No matter how you strive to be objective, you are biased. So am I. Our personalities, the way we’re brought up and even ego, contribute to our biases. Life and leadership decisions we make will be coloured by them. Our views and perceptions are filtered through them. Our biases are the lenses through which we see. What are the best ways to deal with our biases? Let’s start with the cost.
When we see the world through our biases we will always be blindsided by reality. You can imagine what that could mean for the decisions you make for your life. Or, what that could mean for resources you’re entrusted with in an enterprise you lead. The things at stake may differ but bias will cost you something, at some point.
One of the critical questions to ask is, “What’s at stake?” Knowing what I stand to lose has often been a crowbar to pry potentially detrimental views I’ve held on to. One of the best ways to deal with your biases is asking an acute awareness of the stakes. I have painful stories where my ego sheltered my biases and I lost either a lot or more than I should have.
One of the ways to deal with our biases is to count the cost.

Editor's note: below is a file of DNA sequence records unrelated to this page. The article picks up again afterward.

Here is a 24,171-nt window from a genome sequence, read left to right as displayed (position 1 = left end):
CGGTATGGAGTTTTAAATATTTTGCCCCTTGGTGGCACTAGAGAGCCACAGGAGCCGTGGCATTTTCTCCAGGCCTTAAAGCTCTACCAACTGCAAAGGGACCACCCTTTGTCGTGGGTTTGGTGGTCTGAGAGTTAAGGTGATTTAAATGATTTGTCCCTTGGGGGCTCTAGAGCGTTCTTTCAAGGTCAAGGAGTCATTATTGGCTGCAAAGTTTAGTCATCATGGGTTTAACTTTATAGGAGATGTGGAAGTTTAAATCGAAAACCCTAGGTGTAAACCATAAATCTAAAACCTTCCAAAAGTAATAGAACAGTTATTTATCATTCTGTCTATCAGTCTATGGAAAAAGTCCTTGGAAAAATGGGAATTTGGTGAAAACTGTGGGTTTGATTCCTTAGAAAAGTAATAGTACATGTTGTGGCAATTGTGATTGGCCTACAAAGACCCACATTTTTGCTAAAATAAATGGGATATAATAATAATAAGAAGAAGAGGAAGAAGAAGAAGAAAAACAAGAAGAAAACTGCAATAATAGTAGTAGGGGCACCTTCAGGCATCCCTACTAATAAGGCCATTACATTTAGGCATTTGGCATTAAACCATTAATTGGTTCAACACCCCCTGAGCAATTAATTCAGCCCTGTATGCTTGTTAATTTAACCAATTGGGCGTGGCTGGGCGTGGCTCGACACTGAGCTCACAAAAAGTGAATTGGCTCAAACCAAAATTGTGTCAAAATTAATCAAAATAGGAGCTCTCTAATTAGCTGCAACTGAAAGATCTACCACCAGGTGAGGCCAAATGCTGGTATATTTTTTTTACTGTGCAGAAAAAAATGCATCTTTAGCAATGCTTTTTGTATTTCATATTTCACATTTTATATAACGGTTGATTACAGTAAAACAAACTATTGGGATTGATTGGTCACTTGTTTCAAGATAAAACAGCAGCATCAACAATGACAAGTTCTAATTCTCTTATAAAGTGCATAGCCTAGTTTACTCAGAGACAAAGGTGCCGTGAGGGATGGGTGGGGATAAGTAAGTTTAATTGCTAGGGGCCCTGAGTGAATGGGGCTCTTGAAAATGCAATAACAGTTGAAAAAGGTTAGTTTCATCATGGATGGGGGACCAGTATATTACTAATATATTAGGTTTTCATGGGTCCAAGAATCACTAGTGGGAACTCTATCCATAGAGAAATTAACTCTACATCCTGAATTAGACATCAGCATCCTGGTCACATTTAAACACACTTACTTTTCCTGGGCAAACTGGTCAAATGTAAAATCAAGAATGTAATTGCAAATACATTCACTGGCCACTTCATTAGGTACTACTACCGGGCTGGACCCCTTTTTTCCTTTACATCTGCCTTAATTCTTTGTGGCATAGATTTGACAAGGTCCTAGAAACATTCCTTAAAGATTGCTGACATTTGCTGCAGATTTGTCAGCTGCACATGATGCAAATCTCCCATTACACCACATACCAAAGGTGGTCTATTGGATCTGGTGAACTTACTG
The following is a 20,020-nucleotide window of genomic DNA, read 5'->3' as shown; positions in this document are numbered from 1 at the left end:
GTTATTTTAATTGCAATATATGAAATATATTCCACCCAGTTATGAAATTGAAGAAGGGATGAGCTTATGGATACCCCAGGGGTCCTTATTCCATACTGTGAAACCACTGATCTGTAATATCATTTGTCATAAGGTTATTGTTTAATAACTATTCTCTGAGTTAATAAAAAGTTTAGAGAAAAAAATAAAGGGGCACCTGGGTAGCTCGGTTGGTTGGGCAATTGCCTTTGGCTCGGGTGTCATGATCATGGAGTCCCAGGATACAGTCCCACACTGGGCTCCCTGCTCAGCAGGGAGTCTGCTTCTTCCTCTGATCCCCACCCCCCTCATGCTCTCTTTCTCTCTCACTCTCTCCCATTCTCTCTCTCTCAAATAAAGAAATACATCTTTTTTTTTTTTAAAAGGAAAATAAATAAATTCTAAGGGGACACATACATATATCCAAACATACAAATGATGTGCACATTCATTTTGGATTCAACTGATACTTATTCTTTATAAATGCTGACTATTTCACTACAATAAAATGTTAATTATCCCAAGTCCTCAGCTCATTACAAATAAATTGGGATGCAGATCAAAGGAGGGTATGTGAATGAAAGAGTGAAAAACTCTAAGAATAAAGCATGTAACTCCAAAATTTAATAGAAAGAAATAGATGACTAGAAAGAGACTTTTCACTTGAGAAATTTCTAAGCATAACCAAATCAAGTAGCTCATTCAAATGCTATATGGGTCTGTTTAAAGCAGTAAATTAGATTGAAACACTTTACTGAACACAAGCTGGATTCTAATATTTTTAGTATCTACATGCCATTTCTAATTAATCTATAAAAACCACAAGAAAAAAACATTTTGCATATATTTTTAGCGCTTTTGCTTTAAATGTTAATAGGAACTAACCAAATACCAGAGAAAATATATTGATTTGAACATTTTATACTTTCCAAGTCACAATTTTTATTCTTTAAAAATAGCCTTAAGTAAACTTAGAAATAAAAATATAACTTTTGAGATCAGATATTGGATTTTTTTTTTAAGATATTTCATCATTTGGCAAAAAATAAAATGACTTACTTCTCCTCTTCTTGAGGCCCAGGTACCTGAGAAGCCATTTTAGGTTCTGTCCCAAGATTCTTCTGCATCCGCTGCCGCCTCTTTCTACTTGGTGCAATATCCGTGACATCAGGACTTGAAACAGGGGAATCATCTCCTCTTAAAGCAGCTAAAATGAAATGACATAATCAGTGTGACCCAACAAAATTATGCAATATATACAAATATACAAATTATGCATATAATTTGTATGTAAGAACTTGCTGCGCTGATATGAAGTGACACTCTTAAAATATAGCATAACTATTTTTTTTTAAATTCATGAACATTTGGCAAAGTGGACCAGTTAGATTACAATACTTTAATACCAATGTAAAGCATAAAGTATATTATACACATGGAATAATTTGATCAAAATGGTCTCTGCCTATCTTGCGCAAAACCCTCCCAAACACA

The thing about bias, prejudice in some sense, is that we’re not always aware of them. It is other people’s biases that glare at us; often easier to see someone else’s bias than our own. Often, it takes people who see, believe or live contrary to us, to expose them. Our reactions are often the tell. When we, “…just don’t understand how someone could think like ___”, for example.
To be even more obvious: we can’t deal with them if we aren’t aware of them. This suggests we need to have an openness about us. I need to remember that my scales are always tipped and need others to help me balance them. This means I shouldn’t ignore others’ perspectives and perception. It also means I pay careful attention when they raise contrary views.
To deal with our biases we need others to put a speck on our lenses to make us aware that there is something between our sight and reality.
This means inviting them to point them out. It requires vulnerability. Being vulnerable is uncomfortable and sometimes painful. But, it is necessary to combat our bias for the better.
When they’ve pointed them out, denial doesn’t help much.
There is a caveat: not every bias is bad. Whether in a personal or organisational sense, sometimes biases distinguish us for the better. They give us a glitch that has great return. The important thing is to be aware, not deny and act in accordance.
So, in order to deal with our biases, we must be aware of them. This can happen if you’re open to people slinging some mud on your lenses. Without acknowledging your biases you’re not likely to make provision for them. This can create an isolated reality, a potentially dangerous bubble. Remember your scales are already tipped. Get others to help you.
How have you become aware of some of your own biases? What are some of the ways you’ve dealt with them?